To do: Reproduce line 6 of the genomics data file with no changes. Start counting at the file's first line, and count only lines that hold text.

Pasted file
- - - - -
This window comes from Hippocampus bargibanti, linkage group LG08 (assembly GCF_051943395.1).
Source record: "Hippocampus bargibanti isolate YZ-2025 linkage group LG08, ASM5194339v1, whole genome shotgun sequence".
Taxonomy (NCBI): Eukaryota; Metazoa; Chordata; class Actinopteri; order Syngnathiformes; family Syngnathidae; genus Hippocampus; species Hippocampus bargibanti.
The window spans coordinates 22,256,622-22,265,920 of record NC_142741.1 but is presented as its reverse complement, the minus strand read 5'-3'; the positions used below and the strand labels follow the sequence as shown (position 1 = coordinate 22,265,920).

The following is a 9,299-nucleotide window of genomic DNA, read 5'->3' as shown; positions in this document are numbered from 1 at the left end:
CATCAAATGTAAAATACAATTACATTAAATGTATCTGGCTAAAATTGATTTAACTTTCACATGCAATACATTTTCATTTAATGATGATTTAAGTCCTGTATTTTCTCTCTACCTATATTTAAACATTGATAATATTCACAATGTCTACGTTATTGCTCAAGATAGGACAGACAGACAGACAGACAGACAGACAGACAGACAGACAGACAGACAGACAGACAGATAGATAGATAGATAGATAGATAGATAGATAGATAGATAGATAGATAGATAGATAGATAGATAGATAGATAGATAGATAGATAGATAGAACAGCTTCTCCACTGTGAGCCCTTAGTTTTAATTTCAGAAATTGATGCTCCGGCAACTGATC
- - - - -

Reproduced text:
CATCAAATGTAAAATACAATTACATTAAATGTATCTGGCTAAAATTGATTTAACTTTCACATGCAATACATTTTCATTTAATGATGATTTAAGTCCTGTATTTTCTCTCTACCTATATTTAAACATTGATAATATTCACAATGTCTACGTTATTGCTCAAGATAGGACAGACAGACAGACAGACAGACAGACAGACAGACAGACAGACAGACAGACAGACAGATAGATAGATAGATAGATAGATAGATAGATAGATAGATAGATAGATAGATAGATAGATAGATAGATAGATAGATAGATAGATAGATAGAACAGCTTCTCCACTGTGAGCCCTTAGTTTTAATTTCAGAAATTGATGCTCCGGCAACTGATC